Hanging Leg Raise


Hanging Leg Raise & Hanging Knee Raise

As the abs become stronger, you may want an additional challenge. The hanging leg raise (also called “hanging leg lift”) is a uniquely effective ab exercise, but it is also very difficult to complete for a beginner, so it can be easy to use bad form and make the exercise a waste of time. It is hard to keep your body vertical at all times and stop it from swinging. It’s more difficult because you’re hanging freely without any back support to push yourself up. This exercise is harder if you try to keep your legs straight. The more you bend your knees, the easier the exercise becomes.

Exercise Instructions

STARTING POSITION: Grab an overhead bar—the type used for chin-ups—with an overhand grip and with your hands a little more than shoulder-width apart. Let your body hang straight down (fully extended). Your palms should face out, and your feet should lightly touch the floor.

MOVEMENT: You can choose between:

(A) Hanging Leg Raise (Straight-Leg Hanging Leg Raise). Keeping your feet together, bend your knees slightly (or without slightly bending your knees) and extend your legs straight out until they are parallel to the floor and even with your waist (your body forming an “L”.). Your hip (pelvis) will naturally move forward slightly, but don’t let the momentum swing your body. Keep your lower legs slightly in front of your body as you end each rep, so that your torso and legs aren’t in a straight line. This helps prevent you from rocking backward, which puts stress on your lower back.

Hanging Leg Raise (Straight-Leg Hanging Leg Raise)

Hanging Leg Raise (Straight-Leg Hanging Leg Raise)

(B) Hanging Knee Raise (Hanging Leg Raise With Bent Knees). Hang from a bar with your knees slightly bent and feet together. Simultaneously bend your knees, raise your hips, and curl your lower back underneath you as you lift your thighs toward your chest in a smooth, controlled movement. Raise your knees together as high as you can toward your chest (roll up the spine and bring the pubis toward the sternum). Try to make your knees touch your chest. At the same time, curl your shoulders slightly forward. You’ll feel as if you’re rolling up into a ball.

Hanging Knee Raise

Hanging Knee Raise

Once you have reached the fully contracted position, hold this position for a count of two, and then lower your legs slowly and under control back to the starting position. Repeat.

Important Tips & Key Points

  • Keep your upper body stationary so that you don’t swing your legs up.
  • If swaying remains a problem, have a partner gently hold your hips as you raise and lower your legs.
  • Common mistakes: moving the legs but not the pelvis as you lift.

Muscles Involved in Hanging Leg (Knee) Raise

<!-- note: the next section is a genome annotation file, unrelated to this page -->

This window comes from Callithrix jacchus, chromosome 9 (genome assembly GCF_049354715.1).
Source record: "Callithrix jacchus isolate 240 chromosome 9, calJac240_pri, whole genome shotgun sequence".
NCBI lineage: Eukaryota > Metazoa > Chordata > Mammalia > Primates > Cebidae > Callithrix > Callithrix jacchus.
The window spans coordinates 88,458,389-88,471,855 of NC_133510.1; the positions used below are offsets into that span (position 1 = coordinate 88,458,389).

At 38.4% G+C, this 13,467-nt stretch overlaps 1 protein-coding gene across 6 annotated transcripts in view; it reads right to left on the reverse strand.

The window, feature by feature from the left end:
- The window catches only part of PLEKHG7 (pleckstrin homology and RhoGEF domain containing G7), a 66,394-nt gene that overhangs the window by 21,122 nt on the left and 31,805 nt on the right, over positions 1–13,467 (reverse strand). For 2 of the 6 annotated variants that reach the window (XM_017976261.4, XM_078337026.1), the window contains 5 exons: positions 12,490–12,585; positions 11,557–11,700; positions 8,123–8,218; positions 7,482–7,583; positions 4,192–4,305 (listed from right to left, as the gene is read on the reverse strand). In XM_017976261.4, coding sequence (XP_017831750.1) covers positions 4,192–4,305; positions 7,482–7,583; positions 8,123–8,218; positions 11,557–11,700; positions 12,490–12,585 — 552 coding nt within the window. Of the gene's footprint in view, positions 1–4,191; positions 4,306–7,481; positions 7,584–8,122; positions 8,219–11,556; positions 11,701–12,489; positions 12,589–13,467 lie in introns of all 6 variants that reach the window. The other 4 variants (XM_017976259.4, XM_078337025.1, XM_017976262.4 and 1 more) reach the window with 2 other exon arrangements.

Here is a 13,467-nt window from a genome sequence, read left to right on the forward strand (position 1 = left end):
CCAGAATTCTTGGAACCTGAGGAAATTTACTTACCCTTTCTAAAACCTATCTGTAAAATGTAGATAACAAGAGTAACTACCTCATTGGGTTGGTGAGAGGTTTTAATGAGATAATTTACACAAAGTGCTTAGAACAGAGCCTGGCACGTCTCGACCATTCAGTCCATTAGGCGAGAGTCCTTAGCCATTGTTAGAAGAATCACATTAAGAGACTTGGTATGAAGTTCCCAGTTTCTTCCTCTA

The hanging leg raise (hanging knee raise) is multipurpose abdominal exercise that strengthens the upper, lower, and oblique (side) abdominal muscles, as well as muscles in the front hip (hip flexors).

Main muscles: rectus abdominis
Secondary muscles: external and internal obliques, iliopsoas, front quadriceps, transverse abdominal, (pyramidal)
Antagonists: spinal erectors, longissimus dorsi and other muscles along the spinal column, and lower back muscles

Hanging Leg Raise Variations

How to make this exercise easier?

Hang from your arms with your back against the wall ladder or similar apparatus. The advantage of the ladder is that it stops your body from swinging, which can easily happen if you use a bar. You can also use a vertical bench that makes the exercise easier by supporting your upper back in place and by allowing you to hold yourself by placing your elbows and arms on the side pads.

Wall Ladder Hanging Leg Raise

Wall Ladder Hanging Leg Raise

How to make this exercise even harder?

As with most abdominal exercises, you can simply twist your torso to one side and target the sides of your abs. You can perform a set raising your knees straight up. You can perform another set alternating sides. Or you can mix them all in one set. It’s up to you. This gut-buster will work not only your lower and upper abs, but also your oblique (side) muscles.

Twisting hanging knee raise. Slowly lift your knees toward one shoulder. Go as high as you can. Thrust your pelvis slightly forward, but don’t rock or sway for momentum. Hold for a second at the top then slowly lower your knees. Repeat on other side.

Twisting Hanging Leg Raises

Twisting Hanging Leg Raises

Twisting hanging leg raise. Lift your legs instead of just your knees toward one shoulder. Go as high as you can. You’ll need to tilt your pelvis slightly forward to complete the movement. Hold for a second at the top then slowly lower your legs. Repeat on other side.

In conclusion, the hanging abdominal leg raise is one of the most challenging abdominal exercises that someone can do. It combines your upper body strength with your core strength and also uses some of your leg strength as well.

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